Here are good sources of 6 grams (0.2 ounces) of inulin
- Garlic 6 cloves
- Onion 1 onion
- Asparagus 9 spears
- Leek 1.2 cups
But what about probiotic capsules?
Shop-bought probiotics can get very expensive, and nobody wants to keep taking them forever. The point of this entire exercise is to increase your friendly bacteria count in as many cheap and effective ways as possible, ongoing, so you never have to spend money on probiotics made in a lab when you can just eat them. Food is simply a far better source of probiotics than any pill, unless of course you need specific strains for other purposes. Probiotics are great, but they had to be invented because our food supply is dead.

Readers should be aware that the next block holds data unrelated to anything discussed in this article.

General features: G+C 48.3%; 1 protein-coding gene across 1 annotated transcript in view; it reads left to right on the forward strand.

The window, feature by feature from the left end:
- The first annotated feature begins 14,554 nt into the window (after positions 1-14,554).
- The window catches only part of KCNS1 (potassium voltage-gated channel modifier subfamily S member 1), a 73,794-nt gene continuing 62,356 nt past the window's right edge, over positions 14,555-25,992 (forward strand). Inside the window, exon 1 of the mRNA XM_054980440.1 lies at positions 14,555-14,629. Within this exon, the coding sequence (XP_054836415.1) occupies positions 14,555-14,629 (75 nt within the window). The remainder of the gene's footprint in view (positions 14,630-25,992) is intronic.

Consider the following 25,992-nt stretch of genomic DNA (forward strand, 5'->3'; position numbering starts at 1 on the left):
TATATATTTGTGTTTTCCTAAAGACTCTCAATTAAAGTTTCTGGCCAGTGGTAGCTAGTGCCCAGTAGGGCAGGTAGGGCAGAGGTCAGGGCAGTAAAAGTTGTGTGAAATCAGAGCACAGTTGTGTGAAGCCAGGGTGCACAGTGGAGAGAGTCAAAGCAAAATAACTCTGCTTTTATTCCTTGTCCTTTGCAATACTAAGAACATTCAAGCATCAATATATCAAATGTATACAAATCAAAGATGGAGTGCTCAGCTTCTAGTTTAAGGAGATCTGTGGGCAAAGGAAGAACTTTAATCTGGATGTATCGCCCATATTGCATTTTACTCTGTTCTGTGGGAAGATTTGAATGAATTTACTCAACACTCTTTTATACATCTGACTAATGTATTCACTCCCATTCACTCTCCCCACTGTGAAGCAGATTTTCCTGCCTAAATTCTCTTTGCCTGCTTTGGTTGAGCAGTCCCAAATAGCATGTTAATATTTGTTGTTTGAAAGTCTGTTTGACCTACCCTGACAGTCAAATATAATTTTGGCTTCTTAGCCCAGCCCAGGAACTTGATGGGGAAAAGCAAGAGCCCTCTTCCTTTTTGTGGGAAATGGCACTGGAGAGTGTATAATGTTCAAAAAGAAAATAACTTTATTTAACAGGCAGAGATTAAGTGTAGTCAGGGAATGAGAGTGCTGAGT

The importance of ferments
You can keep your bacterial count up using daily kefir and other fermented foods.
Fermenting a food involves the chemical breakdown of a substance by microbes, usually bacteria and/or beneficial yeasts. Fermentation is a good way to preserve foods, but is less common since the invention of the refrigerator. Americans can’t even find live yoghurt. This means making foods yourself (or finding someone else who does) is going to probably be the only way you can get live foods in.
Many of these foods will be completely foreign to you, which is an opportunity to try something new. If you have a good source of alive, organic ferments near you, and can afford them, by all means use those. No point making life harder than it needs to be, though it is true that fermenting your own foods and drinks is really fun and can be very satisfying for those who are so inclined.